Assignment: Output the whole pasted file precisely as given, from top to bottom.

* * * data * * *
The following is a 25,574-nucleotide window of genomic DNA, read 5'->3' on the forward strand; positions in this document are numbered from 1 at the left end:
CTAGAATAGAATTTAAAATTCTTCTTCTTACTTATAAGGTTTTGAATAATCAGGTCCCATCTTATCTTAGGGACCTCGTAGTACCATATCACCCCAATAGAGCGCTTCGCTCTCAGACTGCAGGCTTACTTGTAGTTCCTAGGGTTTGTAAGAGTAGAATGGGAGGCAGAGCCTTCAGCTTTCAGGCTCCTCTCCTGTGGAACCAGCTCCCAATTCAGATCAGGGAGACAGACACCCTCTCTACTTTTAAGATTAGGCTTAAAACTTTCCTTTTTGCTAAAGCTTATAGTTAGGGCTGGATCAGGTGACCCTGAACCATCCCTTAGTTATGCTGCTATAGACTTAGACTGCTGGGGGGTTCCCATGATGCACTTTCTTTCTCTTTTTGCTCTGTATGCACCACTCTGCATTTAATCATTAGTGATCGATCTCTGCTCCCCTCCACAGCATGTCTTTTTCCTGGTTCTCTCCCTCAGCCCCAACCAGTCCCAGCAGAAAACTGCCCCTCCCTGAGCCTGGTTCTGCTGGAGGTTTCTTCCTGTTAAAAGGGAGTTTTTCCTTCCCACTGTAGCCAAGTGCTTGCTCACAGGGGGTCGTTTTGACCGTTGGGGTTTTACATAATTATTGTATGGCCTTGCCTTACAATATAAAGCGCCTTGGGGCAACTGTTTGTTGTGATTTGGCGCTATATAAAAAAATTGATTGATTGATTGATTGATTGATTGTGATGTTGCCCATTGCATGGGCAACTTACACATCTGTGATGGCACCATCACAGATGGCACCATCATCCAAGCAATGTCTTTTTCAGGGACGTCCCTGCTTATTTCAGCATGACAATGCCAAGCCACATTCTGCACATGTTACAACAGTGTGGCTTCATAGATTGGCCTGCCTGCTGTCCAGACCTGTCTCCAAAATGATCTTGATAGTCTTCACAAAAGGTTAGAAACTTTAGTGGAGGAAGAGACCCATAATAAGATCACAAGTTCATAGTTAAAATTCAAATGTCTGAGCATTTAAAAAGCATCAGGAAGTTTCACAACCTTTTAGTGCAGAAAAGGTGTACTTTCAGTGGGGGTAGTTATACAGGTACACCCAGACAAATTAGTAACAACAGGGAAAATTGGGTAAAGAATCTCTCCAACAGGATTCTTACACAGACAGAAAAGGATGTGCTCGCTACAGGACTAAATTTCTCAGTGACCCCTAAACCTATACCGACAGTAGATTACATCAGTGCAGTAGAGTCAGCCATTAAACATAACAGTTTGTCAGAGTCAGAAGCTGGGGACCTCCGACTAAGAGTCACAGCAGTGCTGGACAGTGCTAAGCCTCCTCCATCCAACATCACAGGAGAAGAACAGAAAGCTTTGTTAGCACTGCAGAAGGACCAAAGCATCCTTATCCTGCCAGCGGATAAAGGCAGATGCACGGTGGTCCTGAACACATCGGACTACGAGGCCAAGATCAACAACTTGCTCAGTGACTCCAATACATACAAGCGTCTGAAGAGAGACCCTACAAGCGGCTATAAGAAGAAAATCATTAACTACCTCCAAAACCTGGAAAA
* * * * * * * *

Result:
The following is a 25,574-nucleotide window of genomic DNA, read 5'->3' on the forward strand; positions in this document are numbered from 1 at the left end:
CTAGAATAGAATTTAAAATTCTTCTTCTTACTTATAAGGTTTTGAATAATCAGGTCCCATCTTATCTTAGGGACCTCGTAGTACCATATCACCCCAATAGAGCGCTTCGCTCTCAGACTGCAGGCTTACTTGTAGTTCCTAGGGTTTGTAAGAGTAGAATGGGAGGCAGAGCCTTCAGCTTTCAGGCTCCTCTCCTGTGGAACCAGCTCCCAATTCAGATCAGGGAGACAGACACCCTCTCTACTTTTAAGATTAGGCTTAAAACTTTCCTTTTTGCTAAAGCTTATAGTTAGGGCTGGATCAGGTGACCCTGAACCATCCCTTAGTTATGCTGCTATAGACTTAGACTGCTGGGGGGTTCCCATGATGCACTTTCTTTCTCTTTTTGCTCTGTATGCACCACTCTGCATTTAATCATTAGTGATCGATCTCTGCTCCCCTCCACAGCATGTCTTTTTCCTGGTTCTCTCCCTCAGCCCCAACCAGTCCCAGCAGAAAACTGCCCCTCCCTGAGCCTGGTTCTGCTGGAGGTTTCTTCCTGTTAAAAGGGAGTTTTTCCTTCCCACTGTAGCCAAGTGCTTGCTCACAGGGGGTCGTTTTGACCGTTGGGGTTTTACATAATTATTGTATGGCCTTGCCTTACAATATAAAGCGCCTTGGGGCAACTGTTTGTTGTGATTTGGCGCTATATAAAAAAATTGATTGATTGATTGATTGATTGATTGTGATGTTGCCCATTGCATGGGCAACTTACACATCTGTGATGGCACCATCACAGATGGCACCATCATCCAAGCAATGTCTTTTTCAGGGACGTCCCTGCTTATTTCAGCATGACAATGCCAAGCCACATTCTGCACATGTTACAACAGTGTGGCTTCATAGATTGGCCTGCCTGCTGTCCAGACCTGTCTCCAAAATGATCTTGATAGTCTTCACAAAAGGTTAGAAACTTTAGTGGAGGAAGAGACCCATAATAAGATCACAAGTTCATAGTTAAAATTCAAATGTCTGAGCATTTAAAAAGCATCAGGAAGTTTCACAACCTTTTAGTGCAGAAAAGGTGTACTTTCAGTGGGGGTAGTTATACAGGTACACCCAGACAAATTAGTAACAACAGGGAAAATTGGGTAAAGAATCTCTCCAACAGGATTCTTACACAGACAGAAAAGGATGTGCTCGCTACAGGACTAAATTTCTCAGTGACCCCTAAACCTATACCGACAGTAGATTACATCAGTGCAGTAGAGTCAGCCATTAAACATAACAGTTTGTCAGAGTCAGAAGCTGGGGACCTCCGACTAAGAGTCACAGCAGTGCTGGACAGTGCTAAGCCTCCTCCATCCAACATCACAGGAGAAGAACAGAAAGCTTTGTTAGCACTGCAGAAGGACCAAAGCATCCTTATCCTGCCAGCGGATAAAGGCAGATGCACGGTGGTCCTGAACACATCGGACTACGAGGCCAAGATCAACAACTTGCTCAGTGACTCCAATACATACAAGCGTCTGAAGAGAGACCCTACAAGCGGCTATAAGAAGAAAATCATTAACTACCTCCAAAACCTGGAAAA